There’s been a recent glut of pasty bedroom boys making watered-down attempts at the sounds of a holy trinity of cultish female R&B singers ([a]Aaliyah[/a], [b]Cassie[/b] and [b]Amerie[/b]), but Pat Grossi stands out. While ‘[b]Hanging On[/b]’ and ‘[b]Playing House[/b]’ tip their hat to the aforementioned ladies’ smooth grooves, Grossi’s sonic palette stretches far wider. ‘[b]Ancient Eye[/b]’ sounds like ’70s Italian proggers [b]Goblin[/b] meeting the city-chilled softness of [b]The Blue Nile[/b], and ‘[b]See Thru Eyes[/b]’ blends the drums of the Top Gun OST with subtler, more kosmische strains.

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Prefix Magazine - 70
Based on rating 7.0/10
70

Not that long into You Are All I See, it becomes quite obvious that Pat Grossi, the mastermind behind the intimate bedroom pop project Active Child, has a great ear for melodies, synth tones, and beats. Grossi is able to construct tracks that nod equally towards electronic music and R&B, instrumentals that somehow manage to sound infinitely lush yet still grounded on a budget tier that will probably make some home-recording hopefuls wonder out loud about why they didn't mess with their electronic keyboards more often. The other thing Grossi really has going for him is his voice, an effortless falsetto that retains its strength whether he's belting out declarations or pillow talk murmurs.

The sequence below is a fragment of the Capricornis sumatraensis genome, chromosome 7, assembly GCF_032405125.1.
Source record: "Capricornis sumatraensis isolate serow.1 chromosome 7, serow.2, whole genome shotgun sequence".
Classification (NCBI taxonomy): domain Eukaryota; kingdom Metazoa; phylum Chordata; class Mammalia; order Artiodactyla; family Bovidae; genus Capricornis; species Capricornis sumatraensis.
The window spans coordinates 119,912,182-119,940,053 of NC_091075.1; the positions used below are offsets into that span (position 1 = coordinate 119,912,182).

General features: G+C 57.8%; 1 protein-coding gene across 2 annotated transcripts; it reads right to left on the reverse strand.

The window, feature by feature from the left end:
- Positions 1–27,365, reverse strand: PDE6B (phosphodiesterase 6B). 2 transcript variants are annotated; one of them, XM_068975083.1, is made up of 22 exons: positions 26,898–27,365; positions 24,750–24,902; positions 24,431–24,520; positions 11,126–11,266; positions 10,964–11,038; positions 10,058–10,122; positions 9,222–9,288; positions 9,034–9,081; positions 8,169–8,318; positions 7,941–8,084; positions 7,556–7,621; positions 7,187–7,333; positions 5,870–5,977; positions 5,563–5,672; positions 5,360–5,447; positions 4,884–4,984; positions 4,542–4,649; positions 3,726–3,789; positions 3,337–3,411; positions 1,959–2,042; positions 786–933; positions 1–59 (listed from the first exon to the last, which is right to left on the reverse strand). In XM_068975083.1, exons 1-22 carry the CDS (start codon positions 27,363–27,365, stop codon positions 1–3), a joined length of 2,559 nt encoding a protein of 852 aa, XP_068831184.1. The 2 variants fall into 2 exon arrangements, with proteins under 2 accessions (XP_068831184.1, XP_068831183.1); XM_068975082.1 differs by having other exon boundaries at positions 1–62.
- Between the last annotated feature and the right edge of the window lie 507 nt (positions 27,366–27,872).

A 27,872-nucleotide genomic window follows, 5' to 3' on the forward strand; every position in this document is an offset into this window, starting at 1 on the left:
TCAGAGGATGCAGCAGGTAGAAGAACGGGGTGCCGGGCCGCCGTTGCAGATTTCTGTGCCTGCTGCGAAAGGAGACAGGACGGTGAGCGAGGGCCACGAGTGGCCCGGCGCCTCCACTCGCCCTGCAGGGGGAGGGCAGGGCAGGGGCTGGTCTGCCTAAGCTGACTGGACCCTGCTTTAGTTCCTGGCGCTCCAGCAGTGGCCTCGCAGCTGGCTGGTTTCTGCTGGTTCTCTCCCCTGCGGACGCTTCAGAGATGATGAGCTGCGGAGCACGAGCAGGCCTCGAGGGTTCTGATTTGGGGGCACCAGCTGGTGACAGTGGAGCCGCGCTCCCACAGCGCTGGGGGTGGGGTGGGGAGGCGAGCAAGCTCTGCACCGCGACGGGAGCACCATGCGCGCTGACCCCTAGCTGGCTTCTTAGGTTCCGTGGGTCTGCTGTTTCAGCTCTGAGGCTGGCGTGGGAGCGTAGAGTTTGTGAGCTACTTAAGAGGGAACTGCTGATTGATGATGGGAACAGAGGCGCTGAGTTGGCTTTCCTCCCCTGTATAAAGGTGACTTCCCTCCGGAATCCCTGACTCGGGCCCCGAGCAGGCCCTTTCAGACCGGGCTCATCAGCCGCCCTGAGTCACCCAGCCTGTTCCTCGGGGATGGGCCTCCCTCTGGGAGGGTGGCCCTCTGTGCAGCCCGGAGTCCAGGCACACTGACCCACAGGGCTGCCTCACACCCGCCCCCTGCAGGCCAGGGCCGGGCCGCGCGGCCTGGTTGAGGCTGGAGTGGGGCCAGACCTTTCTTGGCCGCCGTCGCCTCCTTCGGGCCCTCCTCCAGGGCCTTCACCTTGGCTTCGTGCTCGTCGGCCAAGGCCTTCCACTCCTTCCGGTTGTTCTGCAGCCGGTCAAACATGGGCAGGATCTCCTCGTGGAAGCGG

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Slant Magazine - 70
Based on rating 3.5/5
70

It’s difficult to quell the suspicion that if Bon Iver’s Justin Vernon ditched his acoustic guitar for a fuzzed-out sequencer, he would sound exactly like Pat Grossi, otherwise known as Active Child. Grossi’s crystalline manchild falsetto is the most obvious comparison, but there are other parallels: cryptic, metaphor-infused lyrics, unstructured melodies, honest-to-goodness romanticism, and a penchant for infusing an all-encompassing melancholia into their work. Grossi, in particular, has found a niche in sadly sung, slow-burning space pop, carving out his spot on 2010’s starry, harp-strewn Curtis Lane EP.

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CMJ
Their review was generally favourable

Halfway between “Beth/Rest” on Bon Iver’s newest album and M83’s entire career, Pat Grossi’s Active Child combines synth-pop dynamics and atmospheres with lilting harp parts. This album lives and dies on your appreciation of a type of synth pop that hasn’t ever really been in style but seems to have been phenomenally popular around the time of The Breakfast Club. If it were possible for an album to fellate the abstract cultural approximation of a decade, You Are All I See would jump at the chance to take the entire 1980s in its gaping, synthy maw.